“Dwelling on the negative simply contributes to its power.” ~Shirley MacLaine
“Good and evil, there never is one without the other,” Merlin stated ominously in Excalibur. Others explain it as pertaining to how every Yin needs a Yang.
Every light has darkness to balance it out.
People can be kind or mean or beautiful or ugly. We sometimes are compassionate or selfish, and at other times we feel safe or insecure, or confident or hopeless.
Every moment of every day we’re choosing which road to go down. Are we going to be petty or stick to a higher ground? If someone treats us unfairly, are we going to respond with hate and spite, or compassion and understanding?
Society around us tries its best to help us chose. “Think about yourself first,” it says. “Aspire to be as beautiful and attractive as possible.”
Subtle nods tell us it’s okay to use things and people to get what you want, to be aggressive, and to seek superficial adoration rather than deep friendships.
We’re also told what to do with the flip side of the coin. Shove those negative feelings deep down like proverbial skeletons in the closet. Put those bad thoughts and desires in a box and don’t ever open it.
But you can no more avoid dealing with your shadow than you can avoid using your left foot when you walk.
If you ignore your shadow, it will take on a life of its own. It will fester and eat away at you.
Maybe you develop an alternate personality through which to express your shadow’s desires. Maybe you build walls of secrecy to hide the things you do when your shadow is in control. Either way, your being is off balance, and the impact on your life and your relationships can be devastating.
In my own case, I did all the above. I kept secrets, and I lied to myself, and I manipulated and schemed. To deal with the shame, the guilt, and the pain, I turned to the very things that put me there in the first place.
I’m still young in recovery, but here are some steps I’ve taken so far that have helped me get on the right track.
Commit to Exploring Your Dark Side
It’s a trip that’s not always going to be nice and pleasant. You will find out things didn’t know about yourself, and many of them won’t be positive. You have to commit to the search for truth in order to minimize the impact your shadow has on your life going forward.
You also have to commit to objectivity.
It’s easy to let your self-esteem auger into the ground when you go through exercises like this. Being able to look at what’s going on inside of you without judging it is going to be key.
List Your Trigger Emotions
I received this assignment fairly early on in my therapy. He asked me to see if I could come up with eight triggers for my destructive behaviors. At first I thought it was going to be quite challenging, but once I put pen to paper, I had twice that number on my list in just minutes.
It included things like:
- Low self-esteem
- Etc., etc., ad nauseum
Everybody’s list is going to be unique.
You have to make your own list, and you have to own it.
If you have multiple different behaviors you’re trying to work on, you will probably find that many of the triggers drive more than one type of behavior. That was most certainly the case for me.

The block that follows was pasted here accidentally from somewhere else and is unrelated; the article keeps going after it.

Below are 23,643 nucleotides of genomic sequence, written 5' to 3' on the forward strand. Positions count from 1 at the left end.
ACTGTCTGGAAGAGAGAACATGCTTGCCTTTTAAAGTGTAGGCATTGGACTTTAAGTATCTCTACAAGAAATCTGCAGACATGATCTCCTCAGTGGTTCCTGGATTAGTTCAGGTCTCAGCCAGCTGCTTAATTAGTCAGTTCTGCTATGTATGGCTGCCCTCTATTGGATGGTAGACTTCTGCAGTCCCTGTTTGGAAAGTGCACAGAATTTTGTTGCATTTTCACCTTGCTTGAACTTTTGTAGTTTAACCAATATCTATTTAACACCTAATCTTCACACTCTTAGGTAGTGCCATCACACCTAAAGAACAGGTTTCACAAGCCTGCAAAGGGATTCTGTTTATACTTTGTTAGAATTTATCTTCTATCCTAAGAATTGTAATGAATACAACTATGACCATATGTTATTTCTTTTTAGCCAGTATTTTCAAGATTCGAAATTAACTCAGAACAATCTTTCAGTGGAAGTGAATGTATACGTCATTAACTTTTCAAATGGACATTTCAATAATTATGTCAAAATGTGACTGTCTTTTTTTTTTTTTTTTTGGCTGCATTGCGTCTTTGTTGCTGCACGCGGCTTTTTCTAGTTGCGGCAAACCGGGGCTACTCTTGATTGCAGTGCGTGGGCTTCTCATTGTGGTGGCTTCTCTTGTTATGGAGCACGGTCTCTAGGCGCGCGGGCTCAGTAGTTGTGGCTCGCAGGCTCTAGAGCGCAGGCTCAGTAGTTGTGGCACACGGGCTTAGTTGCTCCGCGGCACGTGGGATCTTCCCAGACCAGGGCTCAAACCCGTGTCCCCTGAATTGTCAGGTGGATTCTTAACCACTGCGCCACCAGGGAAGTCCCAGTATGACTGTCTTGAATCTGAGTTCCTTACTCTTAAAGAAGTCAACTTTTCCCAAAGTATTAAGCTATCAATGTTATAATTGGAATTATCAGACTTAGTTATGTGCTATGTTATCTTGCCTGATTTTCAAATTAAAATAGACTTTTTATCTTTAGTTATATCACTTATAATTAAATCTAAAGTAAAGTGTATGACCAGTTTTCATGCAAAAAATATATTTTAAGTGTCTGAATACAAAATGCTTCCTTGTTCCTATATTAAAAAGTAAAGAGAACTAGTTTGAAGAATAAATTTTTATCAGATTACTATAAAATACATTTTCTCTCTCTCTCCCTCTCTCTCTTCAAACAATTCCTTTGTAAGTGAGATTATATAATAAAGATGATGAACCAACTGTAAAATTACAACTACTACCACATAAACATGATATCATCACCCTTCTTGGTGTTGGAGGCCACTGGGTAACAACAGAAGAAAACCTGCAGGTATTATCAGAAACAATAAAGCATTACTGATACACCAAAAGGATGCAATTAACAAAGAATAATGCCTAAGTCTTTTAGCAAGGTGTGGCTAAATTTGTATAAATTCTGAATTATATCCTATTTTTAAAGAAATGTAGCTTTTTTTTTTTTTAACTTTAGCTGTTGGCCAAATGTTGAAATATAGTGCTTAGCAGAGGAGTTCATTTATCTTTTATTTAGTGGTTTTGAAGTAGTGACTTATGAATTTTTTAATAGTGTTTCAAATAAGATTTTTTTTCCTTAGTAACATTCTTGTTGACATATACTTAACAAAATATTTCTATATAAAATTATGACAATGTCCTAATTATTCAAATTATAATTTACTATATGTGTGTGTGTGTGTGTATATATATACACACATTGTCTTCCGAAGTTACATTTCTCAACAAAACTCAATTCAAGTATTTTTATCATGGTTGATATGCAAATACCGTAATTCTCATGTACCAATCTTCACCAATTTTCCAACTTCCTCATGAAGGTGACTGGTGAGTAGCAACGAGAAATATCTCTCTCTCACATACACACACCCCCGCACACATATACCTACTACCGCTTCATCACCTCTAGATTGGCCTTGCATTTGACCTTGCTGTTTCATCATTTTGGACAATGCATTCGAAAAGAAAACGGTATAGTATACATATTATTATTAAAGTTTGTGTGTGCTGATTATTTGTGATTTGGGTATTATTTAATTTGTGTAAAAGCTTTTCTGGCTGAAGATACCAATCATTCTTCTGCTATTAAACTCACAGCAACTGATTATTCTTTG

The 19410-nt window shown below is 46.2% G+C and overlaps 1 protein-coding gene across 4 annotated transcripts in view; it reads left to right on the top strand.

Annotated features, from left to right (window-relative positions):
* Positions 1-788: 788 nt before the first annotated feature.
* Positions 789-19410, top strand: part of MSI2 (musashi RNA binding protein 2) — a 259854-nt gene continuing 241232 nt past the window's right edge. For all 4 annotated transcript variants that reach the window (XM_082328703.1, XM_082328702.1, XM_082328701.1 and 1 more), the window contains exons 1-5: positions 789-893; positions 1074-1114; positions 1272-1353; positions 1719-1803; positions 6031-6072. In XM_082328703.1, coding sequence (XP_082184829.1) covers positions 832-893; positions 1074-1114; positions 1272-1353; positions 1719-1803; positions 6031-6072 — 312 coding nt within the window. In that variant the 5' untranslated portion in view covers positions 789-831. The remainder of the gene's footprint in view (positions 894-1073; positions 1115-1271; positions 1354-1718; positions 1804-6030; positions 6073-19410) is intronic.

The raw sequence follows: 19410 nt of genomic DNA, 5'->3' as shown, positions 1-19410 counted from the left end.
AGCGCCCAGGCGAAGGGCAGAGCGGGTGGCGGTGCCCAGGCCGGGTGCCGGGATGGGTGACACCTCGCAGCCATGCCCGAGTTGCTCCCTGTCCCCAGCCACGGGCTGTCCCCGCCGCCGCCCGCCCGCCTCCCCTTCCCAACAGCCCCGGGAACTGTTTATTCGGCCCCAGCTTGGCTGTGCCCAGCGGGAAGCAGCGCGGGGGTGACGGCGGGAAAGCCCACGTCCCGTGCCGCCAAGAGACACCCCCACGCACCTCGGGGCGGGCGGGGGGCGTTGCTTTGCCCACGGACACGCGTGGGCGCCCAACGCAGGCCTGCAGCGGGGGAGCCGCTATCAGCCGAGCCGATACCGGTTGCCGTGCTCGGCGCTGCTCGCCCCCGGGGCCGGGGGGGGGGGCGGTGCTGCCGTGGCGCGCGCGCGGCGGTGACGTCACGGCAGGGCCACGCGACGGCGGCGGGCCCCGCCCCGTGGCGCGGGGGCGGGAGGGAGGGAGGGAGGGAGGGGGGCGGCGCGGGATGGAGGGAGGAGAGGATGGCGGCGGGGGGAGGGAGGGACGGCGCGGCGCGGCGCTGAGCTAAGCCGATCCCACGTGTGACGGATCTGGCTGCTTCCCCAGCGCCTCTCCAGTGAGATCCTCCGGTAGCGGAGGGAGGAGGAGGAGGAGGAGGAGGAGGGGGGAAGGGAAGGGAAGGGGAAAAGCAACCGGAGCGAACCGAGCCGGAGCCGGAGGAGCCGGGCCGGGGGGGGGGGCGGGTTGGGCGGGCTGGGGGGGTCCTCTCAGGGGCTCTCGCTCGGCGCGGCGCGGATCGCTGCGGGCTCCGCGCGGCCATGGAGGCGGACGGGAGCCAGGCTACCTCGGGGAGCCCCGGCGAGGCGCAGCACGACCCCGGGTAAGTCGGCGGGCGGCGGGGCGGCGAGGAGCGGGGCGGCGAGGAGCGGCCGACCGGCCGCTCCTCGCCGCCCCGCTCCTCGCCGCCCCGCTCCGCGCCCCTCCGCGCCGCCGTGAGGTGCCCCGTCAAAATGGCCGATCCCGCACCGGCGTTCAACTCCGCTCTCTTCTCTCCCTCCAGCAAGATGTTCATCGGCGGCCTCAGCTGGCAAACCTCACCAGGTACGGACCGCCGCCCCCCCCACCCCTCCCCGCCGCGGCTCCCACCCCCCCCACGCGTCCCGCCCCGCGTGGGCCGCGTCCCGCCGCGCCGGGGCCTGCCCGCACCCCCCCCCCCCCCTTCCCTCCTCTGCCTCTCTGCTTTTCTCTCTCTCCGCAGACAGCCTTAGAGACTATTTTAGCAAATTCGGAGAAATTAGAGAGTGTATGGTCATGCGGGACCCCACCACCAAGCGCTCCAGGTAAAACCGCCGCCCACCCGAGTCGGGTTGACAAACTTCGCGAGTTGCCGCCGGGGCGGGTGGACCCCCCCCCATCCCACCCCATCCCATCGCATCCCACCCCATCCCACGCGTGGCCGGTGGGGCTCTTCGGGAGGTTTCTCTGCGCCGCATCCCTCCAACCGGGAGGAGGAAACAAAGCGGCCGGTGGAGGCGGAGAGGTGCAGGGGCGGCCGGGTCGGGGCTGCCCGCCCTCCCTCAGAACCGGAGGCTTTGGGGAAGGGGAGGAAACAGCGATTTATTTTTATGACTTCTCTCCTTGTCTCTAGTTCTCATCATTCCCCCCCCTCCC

The trick is to be sure to unravel the layers to find the originating thought pattern that starts the process.
By the time you’re sitting at a bar with a glass of scotch in front of you, it may be too late to prevent having a drink.
You need to figure out what made you walk in there, what made you drive there, what emotion did you have when you drove there, what made you feel that way, and then trace back to figuring out why something that happened made you feel that way.
This is when it’s particularly important to retain an objective. It’s not intended to be a smack down; it’s designed to make you stronger and more prepared and able to handle future trigger events.
When I think back to my days in the throes of addiction, I very much felt like I was just “along for the ride.” I wanted to stop, but was unable to. It was as if I were watching myself go through the motions. Some have referred to it as a “trance.”
I didn’t even have to think, and my car magically found its way to the nearest bar. And I had already rationalized away all the possible arguments I could pose (not that I argued much in those days).
In my recovery, it has been critically important to disengage the autopilot that took over my life.
A practice of seated meditation has allowed me a greater sense of neutral awareness of my own feelings, emotions, and desires. Others experience the same benefits from consistent prayer.
I am also learning how to manage those thoughts, so that when a negative or destructive emotion comes along, I can chose to just send it along on its way.
Observe Your Shadow
So now we have established a list of trigger emotions that we need to be on the lookout for, and we’re learning to become more transparent to ourselves through meditation.
We’re now in a position to co-exist with our shadow.
We don’t have to fight it, because it has no power over us. We know it’s there, we know what it looks like, and we know what to do when it shows its ugly face.
“Only in the recognition and acceptance of our shadow side can we become whole, integrated, reconciled, and therefore truly and fully ourselves,” Ruben Habito states in Healing Breath.
Taoists refer to this as Wu Wei—when you discover the true nature of something and work with that thing’s natural properties.
You don’t fight it; you don’t suppress it; you don’t try to turn it into something it’s not. You recognize your shadow, but you don’t allow it to control your life or determine your future actions.
In AA literature this is referred to as our “Inner Observer.” It’s important to note the word used here. It’s not “Inner Judge” or “Inner Executioner,” but “Observer.”
We watch our shadow. We don’t judge ourselves or put ourselves down for it. And then we send it on its way.
Photo by Ben Fredericson